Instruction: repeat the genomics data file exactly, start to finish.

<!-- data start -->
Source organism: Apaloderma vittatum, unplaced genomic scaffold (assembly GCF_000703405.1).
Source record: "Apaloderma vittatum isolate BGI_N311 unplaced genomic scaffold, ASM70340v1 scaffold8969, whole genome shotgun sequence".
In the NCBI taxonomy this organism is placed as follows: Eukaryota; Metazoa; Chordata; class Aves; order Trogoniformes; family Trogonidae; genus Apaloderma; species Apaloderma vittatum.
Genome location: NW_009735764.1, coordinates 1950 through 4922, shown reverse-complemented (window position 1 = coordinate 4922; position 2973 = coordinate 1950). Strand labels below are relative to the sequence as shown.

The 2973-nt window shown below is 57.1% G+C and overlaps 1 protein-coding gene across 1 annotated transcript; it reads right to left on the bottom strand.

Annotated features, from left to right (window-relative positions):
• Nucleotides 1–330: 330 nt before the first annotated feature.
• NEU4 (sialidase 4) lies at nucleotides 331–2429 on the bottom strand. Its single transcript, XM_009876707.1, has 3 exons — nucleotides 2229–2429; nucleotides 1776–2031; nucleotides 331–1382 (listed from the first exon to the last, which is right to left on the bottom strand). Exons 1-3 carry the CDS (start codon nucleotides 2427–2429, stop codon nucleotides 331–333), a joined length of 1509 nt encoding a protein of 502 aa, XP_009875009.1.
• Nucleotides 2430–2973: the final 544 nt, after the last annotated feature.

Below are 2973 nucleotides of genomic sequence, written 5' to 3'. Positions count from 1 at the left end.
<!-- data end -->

Source organism: Apaloderma vittatum, unplaced genomic scaffold (assembly GCF_000703405.1).
Source record: "Apaloderma vittatum isolate BGI_N311 unplaced genomic scaffold, ASM70340v1 scaffold8969, whole genome shotgun sequence".
In the NCBI taxonomy this organism is placed as follows: Eukaryota; Metazoa; Chordata; class Aves; order Trogoniformes; family Trogonidae; genus Apaloderma; species Apaloderma vittatum.
Genome location: NW_009735764.1, coordinates 1950 through 4922, shown reverse-complemented (window position 1 = coordinate 4922; position 2973 = coordinate 1950). Strand labels below are relative to the sequence as shown.

The 2973-nt window shown below is 57.1% G+C and overlaps 1 protein-coding gene across 1 annotated transcript; it reads right to left on the bottom strand.

Annotated features, from left to right (window-relative positions):
• Nucleotides 1–330: 330 nt before the first annotated feature.
• NEU4 (sialidase 4) lies at nucleotides 331–2429 on the bottom strand. Its single transcript, XM_009876707.1, has 3 exons — nucleotides 2229–2429; nucleotides 1776–2031; nucleotides 331–1382 (listed from the first exon to the last, which is right to left on the bottom strand). Exons 1-3 carry the CDS (start codon nucleotides 2427–2429, stop codon nucleotides 331–333), a joined length of 1509 nt encoding a protein of 502 aa, XP_009875009.1.
• Nucleotides 2430–2973: the final 544 nt, after the last annotated feature.

Below are 2973 nucleotides of genomic sequence, written 5' to 3'. Positions count from 1 at the left end.